Once a student’s application is complete, I do a first read on the application and recommend a decision, then one of my bosses does a second read and signs off on the application. At my last school, I did the read on the application and would sign off on the final decision unless I wasn’t sure of what to do, in which case it would go to a committee made up of all of the other admissions officers and myself.
- How can a perspective student catch your attention?
Students who ask a lot of questions grab attention. They have to be good questions, though, not things where you can easily find answers to them on the website. Say nice things to us, we like to hear nice things!
- What are some major Do’s and Dont’s for college applications and essays?
The number 1 thing is to proofread (not like I did with this post)…lots and lots and lots. Don’t make mistakes in it, at all. Have everyone and your next door neighbor proofread it and spend some time on it. Also, don’t write what you think we want to hear. If I read one more "this is how (fill in x sport) changed my life" or "I look up to (fill in family member) because…" I will tear my eyes out. Be unique, don’t be afraid to be different.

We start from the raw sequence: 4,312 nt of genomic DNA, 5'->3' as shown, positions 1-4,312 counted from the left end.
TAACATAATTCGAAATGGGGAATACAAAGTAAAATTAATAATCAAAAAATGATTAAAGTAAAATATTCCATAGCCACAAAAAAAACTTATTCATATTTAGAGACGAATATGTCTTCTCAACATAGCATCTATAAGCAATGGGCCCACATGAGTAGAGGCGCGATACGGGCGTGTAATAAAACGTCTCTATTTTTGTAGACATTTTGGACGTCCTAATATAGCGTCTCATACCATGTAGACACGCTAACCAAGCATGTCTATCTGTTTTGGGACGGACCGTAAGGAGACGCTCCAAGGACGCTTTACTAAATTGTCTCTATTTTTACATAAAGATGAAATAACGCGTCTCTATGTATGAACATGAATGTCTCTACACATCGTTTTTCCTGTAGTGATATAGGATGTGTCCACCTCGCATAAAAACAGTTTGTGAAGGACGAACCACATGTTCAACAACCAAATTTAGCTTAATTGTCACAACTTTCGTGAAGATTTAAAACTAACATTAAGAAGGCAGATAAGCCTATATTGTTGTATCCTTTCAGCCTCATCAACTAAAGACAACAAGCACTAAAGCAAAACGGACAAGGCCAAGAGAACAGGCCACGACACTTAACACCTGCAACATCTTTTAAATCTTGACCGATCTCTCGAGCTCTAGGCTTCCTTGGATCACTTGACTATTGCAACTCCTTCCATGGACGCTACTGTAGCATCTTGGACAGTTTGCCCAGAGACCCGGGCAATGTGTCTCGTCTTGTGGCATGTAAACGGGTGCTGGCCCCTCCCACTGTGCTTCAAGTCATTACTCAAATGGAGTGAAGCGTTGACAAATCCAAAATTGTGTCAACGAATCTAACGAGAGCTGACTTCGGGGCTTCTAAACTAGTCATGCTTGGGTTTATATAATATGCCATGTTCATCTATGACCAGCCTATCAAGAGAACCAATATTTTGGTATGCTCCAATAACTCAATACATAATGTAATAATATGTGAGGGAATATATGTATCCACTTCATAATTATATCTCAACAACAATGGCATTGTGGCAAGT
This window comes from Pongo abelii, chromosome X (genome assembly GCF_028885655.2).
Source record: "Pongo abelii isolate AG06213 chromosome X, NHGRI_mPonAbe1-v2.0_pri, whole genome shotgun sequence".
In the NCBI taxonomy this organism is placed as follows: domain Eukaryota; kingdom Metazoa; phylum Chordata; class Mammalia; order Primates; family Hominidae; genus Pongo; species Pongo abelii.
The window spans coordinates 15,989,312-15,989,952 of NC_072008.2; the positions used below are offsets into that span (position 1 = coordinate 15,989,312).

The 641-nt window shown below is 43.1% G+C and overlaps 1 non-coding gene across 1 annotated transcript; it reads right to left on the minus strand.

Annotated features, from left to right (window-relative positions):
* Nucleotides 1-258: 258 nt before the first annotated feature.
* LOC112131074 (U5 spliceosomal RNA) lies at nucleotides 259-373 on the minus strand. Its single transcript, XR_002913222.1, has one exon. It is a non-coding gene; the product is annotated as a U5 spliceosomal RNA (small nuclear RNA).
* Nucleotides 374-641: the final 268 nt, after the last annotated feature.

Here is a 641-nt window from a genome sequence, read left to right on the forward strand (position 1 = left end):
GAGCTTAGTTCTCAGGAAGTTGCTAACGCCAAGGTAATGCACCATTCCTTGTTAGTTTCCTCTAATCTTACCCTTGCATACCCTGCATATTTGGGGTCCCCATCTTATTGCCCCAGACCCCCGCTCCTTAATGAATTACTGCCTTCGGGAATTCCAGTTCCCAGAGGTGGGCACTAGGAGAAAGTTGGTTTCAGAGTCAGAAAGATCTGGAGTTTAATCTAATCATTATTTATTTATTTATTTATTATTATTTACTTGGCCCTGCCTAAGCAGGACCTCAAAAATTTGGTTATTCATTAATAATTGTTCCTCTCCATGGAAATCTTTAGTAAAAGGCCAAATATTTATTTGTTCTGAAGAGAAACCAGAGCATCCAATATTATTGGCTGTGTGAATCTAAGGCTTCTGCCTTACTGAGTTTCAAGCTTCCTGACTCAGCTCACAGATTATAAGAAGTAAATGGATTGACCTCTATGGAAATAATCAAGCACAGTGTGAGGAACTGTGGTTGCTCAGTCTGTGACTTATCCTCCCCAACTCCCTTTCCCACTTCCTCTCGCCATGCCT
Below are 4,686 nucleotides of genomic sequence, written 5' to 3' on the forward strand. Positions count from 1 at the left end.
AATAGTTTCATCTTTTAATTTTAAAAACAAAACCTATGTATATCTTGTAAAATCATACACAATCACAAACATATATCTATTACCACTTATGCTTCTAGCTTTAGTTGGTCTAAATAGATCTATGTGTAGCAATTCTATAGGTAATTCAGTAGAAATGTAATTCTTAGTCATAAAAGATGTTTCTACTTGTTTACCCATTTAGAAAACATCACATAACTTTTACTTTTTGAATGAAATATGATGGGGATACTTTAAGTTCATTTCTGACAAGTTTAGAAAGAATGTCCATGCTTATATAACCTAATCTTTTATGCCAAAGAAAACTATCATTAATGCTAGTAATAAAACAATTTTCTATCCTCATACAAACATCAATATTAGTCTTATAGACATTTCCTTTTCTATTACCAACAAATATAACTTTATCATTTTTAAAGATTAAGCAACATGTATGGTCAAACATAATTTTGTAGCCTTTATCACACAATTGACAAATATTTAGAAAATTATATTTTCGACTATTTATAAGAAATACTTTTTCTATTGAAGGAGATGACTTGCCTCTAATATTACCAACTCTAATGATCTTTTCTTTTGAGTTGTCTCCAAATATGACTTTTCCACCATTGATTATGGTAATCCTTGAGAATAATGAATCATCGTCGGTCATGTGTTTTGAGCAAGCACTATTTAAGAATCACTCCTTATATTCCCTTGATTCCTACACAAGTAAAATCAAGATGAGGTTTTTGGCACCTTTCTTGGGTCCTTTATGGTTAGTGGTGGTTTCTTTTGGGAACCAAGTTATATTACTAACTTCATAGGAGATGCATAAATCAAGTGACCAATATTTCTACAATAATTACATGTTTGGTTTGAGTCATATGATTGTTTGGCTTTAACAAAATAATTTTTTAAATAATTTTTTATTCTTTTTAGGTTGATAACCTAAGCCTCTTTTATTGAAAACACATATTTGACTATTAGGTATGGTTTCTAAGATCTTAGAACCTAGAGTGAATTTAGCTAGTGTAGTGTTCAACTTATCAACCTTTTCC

- How important are extracurricular activities/GPA/Standardized Testing Scores?
In order of importance (different at every school): 1. Grades/Type of classes that you are taking (AP/Honors/etc.)–Usually first 2. SAT/ACT scores 3. Personal Statement 4. (far fourth) extracurricular/recommendations. There’s a common misconception that being super super involved is going to get you into college. Yes, we like to see that you are involved–we don’t like to see people with no extracurricular. BUT, we don’t really care if you are the president of 15 clubs if you have a 2.0 GPA.
- Any general advice for applicants?
Do the application early, and spend time proofreading. Visit the colleges/unis that you are interested in. That won’t just help you, but we like to see that you visited. Think about why you are actually applying to the school–and make sure they know your reasoning in some way. Just remember that you will need to pick a school eventually, so keep that in the back of your head while you’re doing this whole thing.
- International Students: How does the weightage of parameters change for international students?
International students are judged pretty similarly to domestic. We care a bit more about your standardized test scores (TOEFL or SAT/ACTS) since we do need something that will compare you to domestic students.
- International Students: How much does country of origin/study matter?
Country of origin doesn’t matter a whole lot. It doesn’t hurt to be from an underrepresented area, but at the end of the day most countries are underrepresented. At my school, major doesn’t matter a whole lot–but that really differs.
Unfortunately, ability to pay is going to factor in quite a bit more for international students. Not saying it’s fair, but there are many less financial aid options for international kids, so we want to make sure you can afford it.